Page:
If you don’t look after your car in winter, the harsh weather can lead to a breakdown. Obviously, it’s better to try and avoid this situation by ensuring your vehicle has all the necessary checks before the winter period begins.
However, even with all your checks done and the green light from your local garage or car dealership, breakdowns are inevitable.
If you find yourself in a situation where you’ve broken down, you need to be prepared. If temperatures plummet below 1-2 degrees you could be in serious trouble until help arrives, so ensure you go into the winter period prepared.
Use this winter car emergency kit list to get the essentials:
1. Ice Scraper & De-icer
You might not get on the road anyway if you don’t have these essentials (and no, a bank card isn’t a substitute!).
It’s illegal to drive with snow on your front or rear windshield, so you need to ensure they’re clear.
When you’re at home you can boil the kettle or turn the engine on and blast the heaters; if you’re out and about you might not have that luxury. And if you’ve broken down it’s a good idea to keep the windows free of frost so you can get on your way quickly.
2. Warm Clothing & Blankets
When you breakdown it usually means you have no access to heat in your car, which can be dangerous if you don’t have any warm clothing.
Most of us use the heaters in our car so we don’t have to pile on the layers, so we’re often unequipped.
Put a few warm blankets in your boot and a thick coat, and if you have other passengers make sure they have the same.
3. Torch With Spare Batteries
You’ve broken down in the middle of nowhere, there’s no light in your car and you don’t have a torch. While your phone may provide a little light, it won’t give you the coverage you need.
If you need to venture out for help, a torch could help you find civilisation. Also, if you have children you’ll want to keep an eye on them and make sure they aren’t frightened. You can get a wind up torch that doesn’t need batteries.
4. First Aid Kit
If you’ve swerved off the road or had a minor accident then a first aid kit could come in handy. It’s a legal requirement to carry one anyway and they’re useful at any time of the year, but you could always check it’s topped up before the winter period.
5. Jump Start Cables
Flat or dead batteries are more common in the winter months because damage done in the warmer months doesn’t usually show immediately.
Also, battery failure can happen in any car, it doesn’t matter what make or model it is, or how old the car is.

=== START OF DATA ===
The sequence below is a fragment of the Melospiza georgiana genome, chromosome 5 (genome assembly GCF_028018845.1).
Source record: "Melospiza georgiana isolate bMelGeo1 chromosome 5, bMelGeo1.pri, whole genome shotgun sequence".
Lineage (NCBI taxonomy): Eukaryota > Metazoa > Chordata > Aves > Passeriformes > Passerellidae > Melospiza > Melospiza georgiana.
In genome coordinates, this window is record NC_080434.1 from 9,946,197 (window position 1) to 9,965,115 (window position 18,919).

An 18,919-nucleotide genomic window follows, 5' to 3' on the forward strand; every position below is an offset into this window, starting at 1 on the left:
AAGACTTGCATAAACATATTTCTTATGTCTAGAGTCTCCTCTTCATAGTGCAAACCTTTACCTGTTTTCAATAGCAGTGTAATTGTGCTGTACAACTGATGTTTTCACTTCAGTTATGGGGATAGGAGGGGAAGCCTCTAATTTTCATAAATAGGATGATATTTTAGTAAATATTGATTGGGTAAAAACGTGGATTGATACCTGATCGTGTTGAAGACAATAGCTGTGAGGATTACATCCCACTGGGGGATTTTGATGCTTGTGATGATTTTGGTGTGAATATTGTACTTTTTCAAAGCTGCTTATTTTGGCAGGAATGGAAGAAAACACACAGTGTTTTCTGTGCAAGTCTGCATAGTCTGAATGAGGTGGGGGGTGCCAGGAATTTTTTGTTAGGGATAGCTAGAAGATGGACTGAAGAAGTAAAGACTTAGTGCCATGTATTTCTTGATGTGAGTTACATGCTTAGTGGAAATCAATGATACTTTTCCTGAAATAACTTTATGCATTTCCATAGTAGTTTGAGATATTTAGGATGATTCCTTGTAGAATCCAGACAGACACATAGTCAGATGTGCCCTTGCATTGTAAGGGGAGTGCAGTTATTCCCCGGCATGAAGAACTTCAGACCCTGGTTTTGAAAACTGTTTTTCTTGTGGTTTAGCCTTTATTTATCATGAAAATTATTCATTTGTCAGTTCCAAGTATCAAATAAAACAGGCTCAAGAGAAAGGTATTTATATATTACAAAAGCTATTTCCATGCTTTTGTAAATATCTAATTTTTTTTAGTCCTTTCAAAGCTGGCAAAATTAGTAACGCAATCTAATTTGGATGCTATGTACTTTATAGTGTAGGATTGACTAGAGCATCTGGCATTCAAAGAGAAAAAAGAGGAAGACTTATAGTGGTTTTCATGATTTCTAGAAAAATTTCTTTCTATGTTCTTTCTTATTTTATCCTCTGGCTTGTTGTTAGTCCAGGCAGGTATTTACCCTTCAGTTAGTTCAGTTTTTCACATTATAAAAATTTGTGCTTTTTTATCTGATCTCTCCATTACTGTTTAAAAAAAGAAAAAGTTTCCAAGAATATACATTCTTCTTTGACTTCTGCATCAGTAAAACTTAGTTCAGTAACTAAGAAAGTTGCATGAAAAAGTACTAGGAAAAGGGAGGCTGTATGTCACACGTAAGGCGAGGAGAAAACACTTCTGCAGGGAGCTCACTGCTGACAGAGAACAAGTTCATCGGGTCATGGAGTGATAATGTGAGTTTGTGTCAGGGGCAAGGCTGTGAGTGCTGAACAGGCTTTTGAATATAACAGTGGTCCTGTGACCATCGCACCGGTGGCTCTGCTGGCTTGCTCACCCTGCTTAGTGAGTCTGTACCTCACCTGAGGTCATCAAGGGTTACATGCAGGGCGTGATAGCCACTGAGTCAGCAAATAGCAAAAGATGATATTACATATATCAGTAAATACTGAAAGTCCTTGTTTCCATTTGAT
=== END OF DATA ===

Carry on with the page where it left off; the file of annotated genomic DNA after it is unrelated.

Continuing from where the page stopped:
Jump leads can help you get back on the road and get to the next garage or back home, which is particularly useful in the winter months.
6. Empty Fuel Can
Yes, it does happen. And if you’ve been there you’ll know how embarrassing and inconvenient it is.
If your car does run out of fuel you’ll need to get to the nearest petrol station and fill up your fuel can. Petrol stations usually stock fuel cans, but it’s better to be on the safe side and take yours, you could have a mammoth journey if they’re out of stock.
7. High Visibility Jacket
Some countries require you to wear a high visibility jacket by law, in the UK we don’t have to, but it could save your life. If you have to leave your vehicle in dark, cold conditions a high visibility jacket will help other drivers spot you.
Depending on the size of your car, a shovel could be quite hard to fit in. However, if you can fit a shovel into your car it could be the difference between you being mobile or static.
For example, if your tyres spin and you end up stuck in snow, a shovel could help you dig your way out by creating some traction for your tyres.
9. Water & Snacks
Especially useful if you’ve got kids and you know you’re going to be stranded for an hour or two. They’re easy to store as well, all you need is a four pack of water and some crisps, nuts or something that isn’t likely to go off.
Have You Got Your Winter Essentials?
We’d advise you use this list to collect all the essential items you think you need and go out and do a shop before the winter season arrives. Get prepared and ensure you’re ready to tackle anything that comes your way!
For more tips on winter driving, read the folliwing articles: